CUENCA DIGEST: News for Cuencan Residents

14/Septiembre/2012 | 14:51

First North Americans receive their residency visas from Cuenca’s new immigration office

Reporting that the process took about two months from start to finish, William Chester became the first North American to receive his residency visa at the new Cuenca immigration office, on Aug. 21. Several others followed, according to the office.

"My wife and I are very grateful for all the help we received and it is an honor to be residents of Ecuador and Cuenca," said Chester, a U.S. citizen.

A part of the national Ministry of Foreign Affairs, the new visa office, located on Av. Ordoñez Lasso in Edif. Astudillo, opened its doors in June and serves Ecuadorians and refugees as well as expats and potential expats.

According to Ana Lucia Serrano, regional director of the foreign ministry, the Cuenca immigation office is an effort to accommodate the large number of foreigners seeking permanent and temporary visas in the Cuenca area. “There are about 4,000 English-speaking foreigners living here and more are coming,” she says.

Serrano says that the entire visa process, from application to issuance of the cedula, Ecuador’s national ID card, can be handled in Cuenca. Until June, when the office opened, applicants were required to work with the immigration office in Quito. “Many of the staff in my office speak English and can help applicants through the process,” she says. “There is no longer the need to hire an attorney.” The cost for the residency visa, she says, is $320, with an additional $30 application fee.

“It is important that the applicant bring the appropriate documents, depending on the visa that they are seeking, to our office to begin the application process,” she says.

The new office is in the Ministerio de Relaciones Exteriores on the ground floor of Edificio Astudillo on Ordonez Lasso, two blocks west of Avenida de las Americas. Hours are 8:30 a.m. to 4 p.m. weekdays. Applicants can file in person (there is no need to pay an attorney). Personnel are bi-lingual. The office handles new applications only (applications filed in Quito must be completed there). For more information, see (click "Servicios") or email Ana Lucia Serrano at [email protected] or phone 285 0085.

IRS limits number of tax-exempt foreign money transfers

Ecuador’s IRS has announced it will enforce a limit of two $1,000 transactions per month, per person on money being transferred out of the country. In the past, there was no limit on the number of outflows, mostly in the form of wires, of $1,000 or less, which are exempt from the 5% exit tax imposed in 2009.

The tax office also said that the 5% exit tax will be applied to Ecuadorian credit card accounts for purchases abroad, without the $1,000 exemption.

There is no change to the $ 9,720 limit on funds that travelers can take out the country.

Cuenca resident Mary Ann Z. Dion says that recently she also discovered that ATM withdrawals outside of Cuenca are also subject to the tax, though she had though they would not be taxed.  “I had an account at Banco Pichincha, and went back to the US for a while and took several small withdrawals, which were supposedly exempt.  However, when I got my statement, they were taxed.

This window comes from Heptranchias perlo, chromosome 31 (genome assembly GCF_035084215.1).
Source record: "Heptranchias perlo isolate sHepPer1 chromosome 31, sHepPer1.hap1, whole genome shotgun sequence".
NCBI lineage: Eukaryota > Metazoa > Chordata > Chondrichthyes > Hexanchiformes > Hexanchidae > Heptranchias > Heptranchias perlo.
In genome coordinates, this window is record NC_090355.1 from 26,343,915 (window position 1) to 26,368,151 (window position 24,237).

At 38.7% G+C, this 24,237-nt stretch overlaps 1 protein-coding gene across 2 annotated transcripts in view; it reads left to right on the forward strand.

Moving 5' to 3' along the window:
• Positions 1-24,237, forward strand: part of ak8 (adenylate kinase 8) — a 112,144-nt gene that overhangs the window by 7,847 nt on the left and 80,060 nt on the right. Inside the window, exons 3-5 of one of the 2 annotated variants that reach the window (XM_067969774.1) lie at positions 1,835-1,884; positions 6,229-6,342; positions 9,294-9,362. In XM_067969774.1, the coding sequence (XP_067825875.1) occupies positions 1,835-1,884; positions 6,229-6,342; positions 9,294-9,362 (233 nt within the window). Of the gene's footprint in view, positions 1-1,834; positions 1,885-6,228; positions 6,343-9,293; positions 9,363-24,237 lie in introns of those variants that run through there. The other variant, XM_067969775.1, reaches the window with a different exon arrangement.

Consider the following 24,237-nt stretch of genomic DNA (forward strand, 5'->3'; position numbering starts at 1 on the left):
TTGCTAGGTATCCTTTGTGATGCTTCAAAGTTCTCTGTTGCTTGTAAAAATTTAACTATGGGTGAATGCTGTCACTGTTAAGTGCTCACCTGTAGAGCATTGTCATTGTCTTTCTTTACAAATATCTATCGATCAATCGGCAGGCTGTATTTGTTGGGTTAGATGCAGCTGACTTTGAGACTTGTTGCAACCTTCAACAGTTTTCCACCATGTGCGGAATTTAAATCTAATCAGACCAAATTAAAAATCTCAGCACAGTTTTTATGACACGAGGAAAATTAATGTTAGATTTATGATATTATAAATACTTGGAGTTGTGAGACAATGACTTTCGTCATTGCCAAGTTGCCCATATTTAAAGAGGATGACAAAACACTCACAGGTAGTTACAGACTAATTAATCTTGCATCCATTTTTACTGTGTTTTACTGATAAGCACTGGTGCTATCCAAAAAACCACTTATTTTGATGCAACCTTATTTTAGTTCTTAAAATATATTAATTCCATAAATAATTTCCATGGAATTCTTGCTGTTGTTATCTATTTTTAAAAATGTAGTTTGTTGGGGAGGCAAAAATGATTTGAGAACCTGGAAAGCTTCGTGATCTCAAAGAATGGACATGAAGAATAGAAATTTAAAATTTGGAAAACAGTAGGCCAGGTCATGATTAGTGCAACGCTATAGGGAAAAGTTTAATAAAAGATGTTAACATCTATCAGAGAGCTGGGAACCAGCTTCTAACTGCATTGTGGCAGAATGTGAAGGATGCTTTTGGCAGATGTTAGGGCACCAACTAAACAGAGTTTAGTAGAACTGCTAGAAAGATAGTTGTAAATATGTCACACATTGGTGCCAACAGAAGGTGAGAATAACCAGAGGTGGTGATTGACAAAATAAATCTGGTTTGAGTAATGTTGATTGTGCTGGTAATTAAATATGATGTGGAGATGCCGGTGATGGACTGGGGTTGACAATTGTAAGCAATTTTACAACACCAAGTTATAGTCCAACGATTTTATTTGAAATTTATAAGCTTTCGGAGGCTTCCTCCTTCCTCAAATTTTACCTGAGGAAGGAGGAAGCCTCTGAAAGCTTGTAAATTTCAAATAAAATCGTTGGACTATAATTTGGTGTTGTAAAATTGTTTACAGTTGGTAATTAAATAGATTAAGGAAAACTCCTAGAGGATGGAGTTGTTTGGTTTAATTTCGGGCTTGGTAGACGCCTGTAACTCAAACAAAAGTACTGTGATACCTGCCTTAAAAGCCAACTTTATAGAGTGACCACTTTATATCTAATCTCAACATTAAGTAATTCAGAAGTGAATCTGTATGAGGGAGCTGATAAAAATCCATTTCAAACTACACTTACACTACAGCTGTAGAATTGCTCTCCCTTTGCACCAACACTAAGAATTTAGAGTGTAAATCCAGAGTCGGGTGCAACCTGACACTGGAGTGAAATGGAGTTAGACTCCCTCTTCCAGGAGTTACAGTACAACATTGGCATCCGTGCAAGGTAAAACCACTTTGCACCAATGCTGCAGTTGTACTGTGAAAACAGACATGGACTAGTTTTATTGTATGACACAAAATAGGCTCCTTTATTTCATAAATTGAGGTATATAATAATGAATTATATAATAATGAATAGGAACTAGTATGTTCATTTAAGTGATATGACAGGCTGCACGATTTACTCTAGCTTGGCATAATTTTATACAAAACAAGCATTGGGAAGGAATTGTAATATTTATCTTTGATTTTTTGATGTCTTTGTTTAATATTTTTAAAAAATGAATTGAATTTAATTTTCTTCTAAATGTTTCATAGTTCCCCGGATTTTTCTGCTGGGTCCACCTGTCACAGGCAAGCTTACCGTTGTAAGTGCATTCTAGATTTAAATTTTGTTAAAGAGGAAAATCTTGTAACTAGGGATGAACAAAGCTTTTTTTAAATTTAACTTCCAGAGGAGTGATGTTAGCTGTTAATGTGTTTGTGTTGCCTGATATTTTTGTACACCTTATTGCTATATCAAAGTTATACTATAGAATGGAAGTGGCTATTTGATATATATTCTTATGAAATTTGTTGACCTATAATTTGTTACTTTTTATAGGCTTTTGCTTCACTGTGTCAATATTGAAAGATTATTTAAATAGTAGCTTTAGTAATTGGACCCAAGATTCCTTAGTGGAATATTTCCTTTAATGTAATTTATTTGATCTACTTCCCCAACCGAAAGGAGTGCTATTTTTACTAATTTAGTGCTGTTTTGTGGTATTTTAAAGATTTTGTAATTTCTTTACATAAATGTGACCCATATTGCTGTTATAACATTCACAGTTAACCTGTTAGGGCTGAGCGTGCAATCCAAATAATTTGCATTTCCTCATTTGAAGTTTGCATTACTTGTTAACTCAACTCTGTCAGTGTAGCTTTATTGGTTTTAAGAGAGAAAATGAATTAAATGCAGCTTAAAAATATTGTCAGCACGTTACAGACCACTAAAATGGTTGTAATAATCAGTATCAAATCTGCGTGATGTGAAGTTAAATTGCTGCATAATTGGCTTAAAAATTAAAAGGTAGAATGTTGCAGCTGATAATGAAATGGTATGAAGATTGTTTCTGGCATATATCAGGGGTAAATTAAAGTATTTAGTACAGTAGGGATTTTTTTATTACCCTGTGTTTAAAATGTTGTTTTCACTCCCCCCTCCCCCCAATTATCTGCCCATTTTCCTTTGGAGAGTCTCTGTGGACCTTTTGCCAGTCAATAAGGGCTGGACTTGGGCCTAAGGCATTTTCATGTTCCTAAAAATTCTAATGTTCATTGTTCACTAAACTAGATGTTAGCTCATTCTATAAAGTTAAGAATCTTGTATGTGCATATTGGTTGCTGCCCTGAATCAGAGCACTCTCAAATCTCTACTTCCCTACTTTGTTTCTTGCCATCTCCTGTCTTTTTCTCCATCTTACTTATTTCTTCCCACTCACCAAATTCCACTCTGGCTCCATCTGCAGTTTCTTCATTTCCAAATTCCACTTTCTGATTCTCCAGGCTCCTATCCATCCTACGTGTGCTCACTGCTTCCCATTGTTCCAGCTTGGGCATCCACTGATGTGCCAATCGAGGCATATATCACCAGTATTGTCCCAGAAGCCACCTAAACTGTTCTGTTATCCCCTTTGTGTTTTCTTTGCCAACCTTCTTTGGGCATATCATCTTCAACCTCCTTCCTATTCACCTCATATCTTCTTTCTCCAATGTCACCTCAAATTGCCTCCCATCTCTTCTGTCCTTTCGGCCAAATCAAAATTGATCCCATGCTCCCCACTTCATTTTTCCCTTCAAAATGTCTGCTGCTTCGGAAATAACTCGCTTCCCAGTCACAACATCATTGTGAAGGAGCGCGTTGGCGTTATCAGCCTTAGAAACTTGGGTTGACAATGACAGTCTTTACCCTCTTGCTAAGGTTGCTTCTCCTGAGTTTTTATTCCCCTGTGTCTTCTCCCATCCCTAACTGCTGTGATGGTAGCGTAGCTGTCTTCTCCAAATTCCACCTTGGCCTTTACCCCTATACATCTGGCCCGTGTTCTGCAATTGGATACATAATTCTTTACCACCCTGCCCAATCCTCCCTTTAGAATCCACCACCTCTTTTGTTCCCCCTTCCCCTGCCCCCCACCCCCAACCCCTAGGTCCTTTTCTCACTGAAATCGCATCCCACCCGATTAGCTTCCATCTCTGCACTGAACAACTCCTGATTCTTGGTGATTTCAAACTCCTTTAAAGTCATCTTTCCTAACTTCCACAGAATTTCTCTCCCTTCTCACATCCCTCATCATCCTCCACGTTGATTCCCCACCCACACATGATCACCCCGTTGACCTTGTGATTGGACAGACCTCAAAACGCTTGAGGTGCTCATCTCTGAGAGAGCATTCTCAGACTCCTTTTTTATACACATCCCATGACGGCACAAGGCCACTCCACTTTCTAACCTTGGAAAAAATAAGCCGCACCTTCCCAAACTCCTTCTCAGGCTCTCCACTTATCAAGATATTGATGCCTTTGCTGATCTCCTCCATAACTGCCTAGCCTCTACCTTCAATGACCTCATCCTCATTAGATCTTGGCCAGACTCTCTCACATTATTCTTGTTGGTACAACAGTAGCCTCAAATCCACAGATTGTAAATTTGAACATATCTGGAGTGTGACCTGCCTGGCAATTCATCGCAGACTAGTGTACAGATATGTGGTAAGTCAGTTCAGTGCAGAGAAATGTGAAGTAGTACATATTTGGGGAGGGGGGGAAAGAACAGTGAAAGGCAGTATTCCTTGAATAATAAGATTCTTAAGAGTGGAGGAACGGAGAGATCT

According to IRS director Carlos Carrasco, the new rules will have a limited affect. “The number of people wiring more than $2,000, in $1,000 increments, out of the country each month is very small. We simply want to insure that the system is not abused.”

Central Bank says Ecuador tax burden is below average

Ecuadorian tax revenues are below the average collected by other Latin American nations, according to Central Bank statistics. The bank says that in 2011, tax collections amounted to 14.82% of the country's gross domestic product (GDP). “The average of other countries is 20%,” the bank said. "The tax burden on our citizens is one of the lowest in the region.

The bank said it is continuing to work on agreements with other countries to limit the practice of double taxation. Marianela Mendez, consultant to the bank, says the agreements will encourage foreign investment and facilitate the transfer of banking information between countries.

In addition to Andean nation countries, agreements have also been signed with France, Germany, Brazil, Mexico, Canada, Spain, Argentina, Belgium, Chile and Romania.

Judge rules that Belarusian cannot be deported

Ecuador has freed a Belarusian former police inspector who allegedly faced the death penalty in his homeland after uncovering government corruption there.

His case had come under the international spotlight after the decision by Ecuador’s president, Rafael Correa, to grant asylum to Julian Assange after the Wikileaks founder sought refuge in the country’s London embassy. One similarity in both cases was the claim that each faced execution if extradited.

Judge Carlos Ramirez, of the National Court of Justice, in Quito, rejected the extradition request for Aliaksandr Barankov, which accused him of fraud and extortion. The reasons for the ruling have yet to be made public.

Wearing a grey hoodie, Barankov, 30, walked free from Quito’s Garcia Moreno prison on Wednesday afternoon. He made no comment but did give a two-fingered victory sign to waiting photographers. Ecuador’s justice ministry tweeted that he was “in good health” and that his rights had been respected during his time behind bars.

It is the second time Ecuadorian courts have ruled in favour of Barankov, who faced an Interpol arrest warrant but claimed he faced political persecution. Judge Ramirez first blocked the extradition last October, finding the evidence presented by Belarus against him to be inadequate.

To stay informed follow the Miami Herald International Edition at www.TodayInEcuador.  Also stay informed at where you can sign up for Gringo Tree news updates.


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